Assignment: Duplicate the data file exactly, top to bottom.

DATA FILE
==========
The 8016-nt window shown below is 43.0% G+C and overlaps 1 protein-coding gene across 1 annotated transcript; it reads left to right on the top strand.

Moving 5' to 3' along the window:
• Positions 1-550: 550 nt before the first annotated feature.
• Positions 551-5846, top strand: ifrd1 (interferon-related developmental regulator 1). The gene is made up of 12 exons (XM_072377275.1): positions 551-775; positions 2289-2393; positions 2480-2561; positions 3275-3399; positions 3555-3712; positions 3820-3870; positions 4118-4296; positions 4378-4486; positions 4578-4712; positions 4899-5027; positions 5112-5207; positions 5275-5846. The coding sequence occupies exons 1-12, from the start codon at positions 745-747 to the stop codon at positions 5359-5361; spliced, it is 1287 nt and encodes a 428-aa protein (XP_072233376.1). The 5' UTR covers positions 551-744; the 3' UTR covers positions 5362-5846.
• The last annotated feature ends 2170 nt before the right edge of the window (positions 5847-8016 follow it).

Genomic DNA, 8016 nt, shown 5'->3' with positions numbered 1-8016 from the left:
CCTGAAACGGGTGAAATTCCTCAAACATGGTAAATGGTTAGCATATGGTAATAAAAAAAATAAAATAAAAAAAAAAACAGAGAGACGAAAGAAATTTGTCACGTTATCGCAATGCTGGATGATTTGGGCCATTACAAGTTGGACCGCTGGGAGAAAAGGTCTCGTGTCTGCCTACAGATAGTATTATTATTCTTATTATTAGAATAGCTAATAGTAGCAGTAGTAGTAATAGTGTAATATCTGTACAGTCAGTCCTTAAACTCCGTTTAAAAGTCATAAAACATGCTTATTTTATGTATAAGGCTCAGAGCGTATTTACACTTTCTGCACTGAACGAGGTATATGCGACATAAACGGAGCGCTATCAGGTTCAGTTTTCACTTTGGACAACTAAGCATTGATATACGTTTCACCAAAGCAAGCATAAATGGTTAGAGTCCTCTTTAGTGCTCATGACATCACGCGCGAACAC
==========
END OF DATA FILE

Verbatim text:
The 8016-nt window shown below is 43.0% G+C and overlaps 1 protein-coding gene across 1 annotated transcript; it reads left to right on the top strand.

Moving 5' to 3' along the window:
• Positions 1-550: 550 nt before the first annotated feature.
• Positions 551-5846, top strand: ifrd1 (interferon-related developmental regulator 1). The gene is made up of 12 exons (XM_072377275.1): positions 551-775; positions 2289-2393; positions 2480-2561; positions 3275-3399; positions 3555-3712; positions 3820-3870; positions 4118-4296; positions 4378-4486; positions 4578-4712; positions 4899-5027; positions 5112-5207; positions 5275-5846. The coding sequence occupies exons 1-12, from the start codon at positions 745-747 to the stop codon at positions 5359-5361; spliced, it is 1287 nt and encodes a 428-aa protein (XP_072233376.1). The 5' UTR covers positions 551-744; the 3' UTR covers positions 5362-5846.
• The last annotated feature ends 2170 nt before the right edge of the window (positions 5847-8016 follow it).

Genomic DNA, 8016 nt, shown 5'->3' with positions numbered 1-8016 from the left:
CCTGAAACGGGTGAAATTCCTCAAACATGGTAAATGGTTAGCATATGGTAATAAAAAAAATAAAATAAAAAAAAAAACAGAGAGACGAAAGAAATTTGTCACGTTATCGCAATGCTGGATGATTTGGGCCATTACAAGTTGGACCGCTGGGAGAAAAGGTCTCGTGTCTGCCTACAGATAGTATTATTATTCTTATTATTAGAATAGCTAATAGTAGCAGTAGTAGTAATAGTGTAATATCTGTACAGTCAGTCCTTAAACTCCGTTTAAAAGTCATAAAACATGCTTATTTTATGTATAAGGCTCAGAGCGTATTTACACTTTCTGCACTGAACGAGGTATATGCGACATAAACGGAGCGCTATCAGGTTCAGTTTTCACTTTGGACAACTAAGCATTGATATACGTTTCACCAAAGCAAGCATAAATGGTTAGAGTCCTCTTTAGTGCTCATGACATCACGCGCGAACAC